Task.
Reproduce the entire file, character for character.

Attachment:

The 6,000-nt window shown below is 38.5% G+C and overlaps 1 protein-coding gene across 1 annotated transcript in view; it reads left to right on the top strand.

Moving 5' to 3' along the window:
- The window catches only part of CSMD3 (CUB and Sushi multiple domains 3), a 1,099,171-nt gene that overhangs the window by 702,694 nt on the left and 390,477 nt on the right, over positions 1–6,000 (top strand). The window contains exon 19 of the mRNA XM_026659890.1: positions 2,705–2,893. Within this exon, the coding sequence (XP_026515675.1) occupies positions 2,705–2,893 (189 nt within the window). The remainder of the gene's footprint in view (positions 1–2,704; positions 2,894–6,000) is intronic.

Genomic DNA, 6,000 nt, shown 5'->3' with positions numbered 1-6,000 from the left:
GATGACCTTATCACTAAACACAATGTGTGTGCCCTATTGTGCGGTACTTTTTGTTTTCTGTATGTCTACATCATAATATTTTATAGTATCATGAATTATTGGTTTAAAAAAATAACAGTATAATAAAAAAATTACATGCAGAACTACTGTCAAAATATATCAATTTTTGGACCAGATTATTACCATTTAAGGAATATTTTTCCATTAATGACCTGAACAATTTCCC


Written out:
The 6,000-nt window shown below is 38.5% G+C and overlaps 1 protein-coding gene across 1 annotated transcript in view; it reads left to right on the top strand.

Moving 5' to 3' along the window:
- The window catches only part of CSMD3 (CUB and Sushi multiple domains 3), a 1,099,171-nt gene that overhangs the window by 702,694 nt on the left and 390,477 nt on the right, over positions 1–6,000 (top strand). The window contains exon 19 of the mRNA XM_026659890.1: positions 2,705–2,893. Within this exon, the coding sequence (XP_026515675.1) occupies positions 2,705–2,893 (189 nt within the window). The remainder of the gene's footprint in view (positions 1–2,704; positions 2,894–6,000) is intronic.

Genomic DNA, 6,000 nt, shown 5'->3' with positions numbered 1-6,000 from the left:
GATGACCTTATCACTAAACACAATGTGTGTGCCCTATTGTGCGGTACTTTTTGTTTTCTGTATGTCTACATCATAATATTTTATAGTATCATGAATTATTGGTTTAAAAAAATAACAGTATAATAAAAAAATTACATGCAGAACTACTGTCAAAATATATCAATTTTTGGACCAGATTATTACCATTTAAGGAATATTTTTCCATTAATGACCTGAACAATTTCCC